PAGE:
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and sacred music, both vocal and instrumental. For each department of these services, numerous officers were appointed, whose stated employment it was to conduct them with great exactness, and latterly with equal superstition. They consisted of twenty-four courses of priests, as many of the singers who were the Levites, and an equal number of porters. To these were added also twenty-four courses of officers, who were called Israelites of the station; each of these courses consisting of a considerable number of individuals. Though this latter title does not occur in the Scriptures, it seems however plainly deducible from thence; for by a maxim in reference to their sacrifices, the greater part of them could not be offered, except the persons were present whose sacrifices they were. The principal of them, as the daily morning and evening offering of a lamb for instance, were sacrifices in behalf of the whole people". But the whole people could not at any time be present. And in other cases of sacrifices presented by individuals, it might often happen that the persons whose offerings they were would unavoidably be ab
under the Old Testament;" Reland's " Antiquitates Sacræ Veterum Hebræorum delineata;" Godwin's "Moses and Aaron;" Selden's Works, vol. i.; "The Book of the Religious Ceremonies and Prayers of the Jews, translated from the Hebrew, by Gam. Ben Pedahzur," 8vo. London, 1738; but especially Vitringa de Synagoga Vetere, and Buxtorf's Synagoga Judaica.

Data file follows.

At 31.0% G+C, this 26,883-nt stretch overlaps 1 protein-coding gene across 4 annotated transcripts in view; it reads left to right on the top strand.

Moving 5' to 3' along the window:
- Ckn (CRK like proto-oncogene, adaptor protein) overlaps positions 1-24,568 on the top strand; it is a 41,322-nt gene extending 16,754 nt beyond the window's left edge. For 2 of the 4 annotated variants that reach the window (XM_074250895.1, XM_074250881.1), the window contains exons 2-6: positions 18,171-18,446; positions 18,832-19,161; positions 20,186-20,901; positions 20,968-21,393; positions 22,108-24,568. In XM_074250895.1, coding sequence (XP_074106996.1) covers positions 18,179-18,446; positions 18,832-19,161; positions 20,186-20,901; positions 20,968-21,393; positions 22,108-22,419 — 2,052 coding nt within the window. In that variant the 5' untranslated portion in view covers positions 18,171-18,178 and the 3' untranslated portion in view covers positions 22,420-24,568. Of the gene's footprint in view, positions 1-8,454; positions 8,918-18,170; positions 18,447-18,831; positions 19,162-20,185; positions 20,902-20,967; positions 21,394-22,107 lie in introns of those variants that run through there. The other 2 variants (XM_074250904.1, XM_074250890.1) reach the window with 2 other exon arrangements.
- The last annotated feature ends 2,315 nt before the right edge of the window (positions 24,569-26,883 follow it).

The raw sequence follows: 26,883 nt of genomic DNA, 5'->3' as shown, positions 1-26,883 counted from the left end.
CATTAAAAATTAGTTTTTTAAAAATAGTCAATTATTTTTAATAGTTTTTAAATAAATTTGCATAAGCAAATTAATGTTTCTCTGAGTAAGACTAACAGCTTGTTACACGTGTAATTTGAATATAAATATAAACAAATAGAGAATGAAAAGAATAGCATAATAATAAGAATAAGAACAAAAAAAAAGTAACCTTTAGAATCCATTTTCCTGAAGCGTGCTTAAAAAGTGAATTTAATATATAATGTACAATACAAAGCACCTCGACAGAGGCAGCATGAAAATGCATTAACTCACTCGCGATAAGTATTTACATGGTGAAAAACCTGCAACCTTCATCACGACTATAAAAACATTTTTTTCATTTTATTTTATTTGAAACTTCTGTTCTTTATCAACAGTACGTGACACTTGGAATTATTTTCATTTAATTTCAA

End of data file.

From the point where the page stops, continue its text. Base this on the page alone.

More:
Lightfoot's "Temple Service," ch. viii. sect. 3. p. 62. b Lev. i. 3. iii. 2, 8.
sent. It became necessary, therefore, that on all these occasions some persons should be deputed to represent them; and this being more than the same individuals were equal to constantly, twenty-four courses of them were appointed for this purpose. These officers were also called the angels, or messengers, of Israel, because they were sent, or deputed to appear before God in behalf of the people; and though no notice is taken of them in the Scriptures, there is ample proof of their existence in the ancient Jewish writers.
It was considered, moreover, as the duty of all the people to be present, not only at the daily sacrifices morning and evening, but also at the reading of the law, and at the prayers; and as this could never happen, the Israelites of the station were appointed to appear as their representatives in their absence at all these services, in order that a congregation might be constantly ensured. And though they were not required to attend at some of the sacrifices, because it was not necessary that the persons on whose behalf the sacrifice was offered, should be present to lay their hands on its head, the standing of these officers constantly at prayers, supplications, and orisons, says Lightfoot, and at the reading of the law, was called
"The Temple Service as it stood in the Days of our Saviour," ch. vii. sect. 3. pp. 64 and 65; Godwin's "Moses and Aaron," lib. i. ch. v. p. 22. See also Lewis's "Antiquities," Millar's "Church History,” and the other writers on this part of the subject.
the station, from which their name is derived. With the absurdity of worshiping God by proxy, whether by Jews or others, our argument has no concern; but the constant attendance of these representatives of the people, who were necessarily absent, is by no means irrelevant. They were always considered as forming a congregation; and this circumstance alone proves that the whole services of the Temple were strictly social.